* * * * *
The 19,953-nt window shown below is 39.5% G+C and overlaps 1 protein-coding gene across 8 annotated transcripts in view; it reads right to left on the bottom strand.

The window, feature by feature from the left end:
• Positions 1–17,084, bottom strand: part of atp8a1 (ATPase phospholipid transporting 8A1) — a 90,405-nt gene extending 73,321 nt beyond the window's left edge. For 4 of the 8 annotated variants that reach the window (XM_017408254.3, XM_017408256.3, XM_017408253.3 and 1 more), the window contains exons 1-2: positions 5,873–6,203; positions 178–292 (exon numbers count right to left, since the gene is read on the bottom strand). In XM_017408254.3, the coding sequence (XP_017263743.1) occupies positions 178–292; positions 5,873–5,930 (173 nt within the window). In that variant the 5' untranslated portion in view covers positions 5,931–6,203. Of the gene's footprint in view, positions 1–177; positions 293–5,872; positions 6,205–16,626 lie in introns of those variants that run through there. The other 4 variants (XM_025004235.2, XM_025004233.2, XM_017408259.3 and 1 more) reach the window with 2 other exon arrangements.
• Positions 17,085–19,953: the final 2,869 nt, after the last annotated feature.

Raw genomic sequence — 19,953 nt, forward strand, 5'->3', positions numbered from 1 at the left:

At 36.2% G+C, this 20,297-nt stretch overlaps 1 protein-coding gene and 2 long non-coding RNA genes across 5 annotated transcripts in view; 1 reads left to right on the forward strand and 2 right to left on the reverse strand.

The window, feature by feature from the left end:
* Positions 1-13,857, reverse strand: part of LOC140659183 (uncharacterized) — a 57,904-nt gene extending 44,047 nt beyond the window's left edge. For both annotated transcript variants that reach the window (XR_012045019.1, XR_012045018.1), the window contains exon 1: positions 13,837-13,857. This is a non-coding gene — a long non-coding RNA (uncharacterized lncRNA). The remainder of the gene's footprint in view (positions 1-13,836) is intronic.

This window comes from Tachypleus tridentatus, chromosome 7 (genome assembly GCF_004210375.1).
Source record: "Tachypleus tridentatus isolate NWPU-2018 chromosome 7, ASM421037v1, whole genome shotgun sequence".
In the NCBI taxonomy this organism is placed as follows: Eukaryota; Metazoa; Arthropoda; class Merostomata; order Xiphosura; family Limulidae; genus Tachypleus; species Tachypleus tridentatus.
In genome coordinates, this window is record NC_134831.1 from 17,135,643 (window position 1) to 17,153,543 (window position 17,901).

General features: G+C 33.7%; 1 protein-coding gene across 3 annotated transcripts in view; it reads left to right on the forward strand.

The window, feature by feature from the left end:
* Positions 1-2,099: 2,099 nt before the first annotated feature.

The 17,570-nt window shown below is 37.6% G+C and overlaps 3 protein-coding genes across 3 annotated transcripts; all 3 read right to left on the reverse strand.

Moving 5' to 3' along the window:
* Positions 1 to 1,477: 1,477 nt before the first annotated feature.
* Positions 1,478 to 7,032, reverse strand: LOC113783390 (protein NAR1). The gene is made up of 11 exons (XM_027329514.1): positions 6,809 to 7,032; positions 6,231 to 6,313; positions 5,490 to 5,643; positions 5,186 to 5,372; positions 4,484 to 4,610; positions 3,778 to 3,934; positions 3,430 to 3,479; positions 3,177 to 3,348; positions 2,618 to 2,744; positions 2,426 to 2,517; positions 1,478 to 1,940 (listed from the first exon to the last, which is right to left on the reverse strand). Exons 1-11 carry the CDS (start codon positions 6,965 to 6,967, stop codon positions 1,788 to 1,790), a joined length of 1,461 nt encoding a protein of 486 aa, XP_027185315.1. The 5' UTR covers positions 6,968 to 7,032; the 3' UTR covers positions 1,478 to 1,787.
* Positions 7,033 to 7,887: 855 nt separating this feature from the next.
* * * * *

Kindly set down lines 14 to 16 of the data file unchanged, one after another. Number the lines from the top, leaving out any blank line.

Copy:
The window, feature by feature from the left end:
* Positions 1-2,099: 2,099 nt before the first annotated feature.

The 17,570-nt window shown below is 37.6% G+C and overlaps 3 protein-coding genes across 3 annotated transcripts; all 3 read right to left on the reverse strand.